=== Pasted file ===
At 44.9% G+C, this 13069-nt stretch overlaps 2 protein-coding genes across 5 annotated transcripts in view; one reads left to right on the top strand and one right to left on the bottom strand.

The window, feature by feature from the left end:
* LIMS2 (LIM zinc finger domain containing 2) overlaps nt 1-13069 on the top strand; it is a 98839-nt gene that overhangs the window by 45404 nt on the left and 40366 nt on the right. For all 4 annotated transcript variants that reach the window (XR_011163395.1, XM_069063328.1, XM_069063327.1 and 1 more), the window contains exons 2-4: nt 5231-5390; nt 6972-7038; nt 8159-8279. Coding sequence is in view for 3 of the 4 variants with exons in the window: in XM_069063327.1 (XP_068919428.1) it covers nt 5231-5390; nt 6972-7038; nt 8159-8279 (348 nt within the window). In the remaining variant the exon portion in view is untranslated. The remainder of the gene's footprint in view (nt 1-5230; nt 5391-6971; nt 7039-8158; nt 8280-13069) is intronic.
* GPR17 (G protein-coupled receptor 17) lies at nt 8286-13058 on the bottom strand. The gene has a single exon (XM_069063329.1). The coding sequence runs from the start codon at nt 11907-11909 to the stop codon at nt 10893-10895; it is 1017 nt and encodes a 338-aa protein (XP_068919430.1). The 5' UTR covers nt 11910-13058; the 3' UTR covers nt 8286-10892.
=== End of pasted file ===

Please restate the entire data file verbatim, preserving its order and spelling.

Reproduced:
At 44.9% G+C, this 13069-nt stretch overlaps 2 protein-coding genes across 5 annotated transcripts in view; one reads left to right on the top strand and one right to left on the bottom strand.

The window, feature by feature from the left end:
* LIMS2 (LIM zinc finger domain containing 2) overlaps nt 1-13069 on the top strand; it is a 98839-nt gene that overhangs the window by 45404 nt on the left and 40366 nt on the right. For all 4 annotated transcript variants that reach the window (XR_011163395.1, XM_069063328.1, XM_069063327.1 and 1 more), the window contains exons 2-4: nt 5231-5390; nt 6972-7038; nt 8159-8279. Coding sequence is in view for 3 of the 4 variants with exons in the window: in XM_069063327.1 (XP_068919428.1) it covers nt 5231-5390; nt 6972-7038; nt 8159-8279 (348 nt within the window). In the remaining variant the exon portion in view is untranslated. The remainder of the gene's footprint in view (nt 1-5230; nt 5391-6971; nt 7039-8158; nt 8280-13069) is intronic.
* GPR17 (G protein-coupled receptor 17) lies at nt 8286-13058 on the bottom strand. The gene has a single exon (XM_069063329.1). The coding sequence runs from the start codon at nt 11907-11909 to the stop codon at nt 10893-10895; it is 1017 nt and encodes a 338-aa protein (XP_068919430.1). The 5' UTR covers nt 11910-13058; the 3' UTR covers nt 8286-10892.